It is hard for me to see why After James was submitted for the Crime Fiction Novel Award. I am not saying crime fiction should be circumscribed by rules such those put forward by Monsignor Knox in the 1930’s. I am in favour of the definition of crime fiction being flexible but I find it a stretch to see Another James as crime fiction.

Beyond the exploration of mystical consciousness there are factual mysteries being “investigated” in each section of After James but they are the settings for penetrating the human mind. Am I being too literal in expecting the plot of a book being considered for Best Crime Novel to have a crime or crimes at the heart of the book?

If having a series of unsolved mysteries was to reflect the ambiguity in real life of resolving crime it was too obscure a theme for me. I waited in vain to see a recognizable plot of crime fiction in After James. Looking back on the shortlists I have read in recent years I never had difficulty in seeing them as crime fiction.

In the introduction to an interview with you on CBC radio the host, Shelagh Rogers, echoed several reviewers in saying the book has elements of the mystery, gothic horror and apocolpytic genres.

You told her that you sort of like reading detective novels. You continued that you love reading the first half of detective novels but usually get bored at that point.

I want to ask you directly whether you consider After James a work of crime fiction. If you do I would appreciate your thoughts on what makes the book crime fiction.

For most purposes I do not think designating a book as being a part of a genre significant but when Awards are being given I think it is important that the book be a part of the genre for which the Award is being given.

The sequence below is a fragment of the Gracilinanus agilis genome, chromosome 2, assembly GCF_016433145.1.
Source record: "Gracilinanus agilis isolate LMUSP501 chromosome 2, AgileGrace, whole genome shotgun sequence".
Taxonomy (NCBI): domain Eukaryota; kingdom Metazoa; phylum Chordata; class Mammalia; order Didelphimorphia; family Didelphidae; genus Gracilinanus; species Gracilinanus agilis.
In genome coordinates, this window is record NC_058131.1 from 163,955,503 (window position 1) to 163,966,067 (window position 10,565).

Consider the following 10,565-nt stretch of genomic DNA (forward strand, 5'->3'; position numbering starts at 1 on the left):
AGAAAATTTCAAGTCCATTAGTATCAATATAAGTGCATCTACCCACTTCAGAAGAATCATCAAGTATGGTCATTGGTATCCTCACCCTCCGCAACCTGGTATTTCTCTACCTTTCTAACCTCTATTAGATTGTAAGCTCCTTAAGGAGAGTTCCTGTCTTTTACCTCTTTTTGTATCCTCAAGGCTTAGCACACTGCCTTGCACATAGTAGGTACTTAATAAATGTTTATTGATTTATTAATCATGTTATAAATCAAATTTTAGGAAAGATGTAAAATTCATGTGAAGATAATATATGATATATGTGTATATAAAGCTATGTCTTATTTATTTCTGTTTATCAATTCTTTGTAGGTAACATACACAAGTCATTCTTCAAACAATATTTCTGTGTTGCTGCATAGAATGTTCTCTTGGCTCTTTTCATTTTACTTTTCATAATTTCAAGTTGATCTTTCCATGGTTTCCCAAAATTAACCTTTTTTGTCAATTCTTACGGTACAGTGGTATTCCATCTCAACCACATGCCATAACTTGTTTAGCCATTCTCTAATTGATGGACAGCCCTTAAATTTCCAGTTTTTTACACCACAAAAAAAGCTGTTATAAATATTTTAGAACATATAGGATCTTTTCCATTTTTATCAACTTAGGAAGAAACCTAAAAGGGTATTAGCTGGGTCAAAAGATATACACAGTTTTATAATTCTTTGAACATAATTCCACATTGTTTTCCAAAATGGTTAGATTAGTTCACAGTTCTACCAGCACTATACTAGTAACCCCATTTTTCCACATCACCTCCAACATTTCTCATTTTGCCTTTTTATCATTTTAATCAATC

Before closing I did not realize, until doing some research on your life, that we share growing up in rural Saskatchewan and holding a degree from the University of Saskatchewan.

Thank you for considering my letter.

Regards.

Bill Selnes
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As I put up this post I do not have a reply from Michael. Should he reply and agree to the response being posted I will put it up in a later post.
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Helm, Michael - (2017) - Another James and Continuing on Another James

3 comments:

  1. You raise an interesting point, Bill. The definition of what makes a book crime fiction isn't easy, because there are so many different ways in which crime can be woven into a story, as you point out. I'll be really interested in what Michael Helm might have to say about this.

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    1. Margot: Thanks for the comment. Definitions can be narrow or broad but for Awards I believe there needs to be a reasonably clear definition.

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  2. All of this is very interesting, Bill. I do find that my expectations when starting to read a book can hamper my enjoyment. That is one reason I avoid blurbs and read as little about the book as is possible. That doesn't always help though.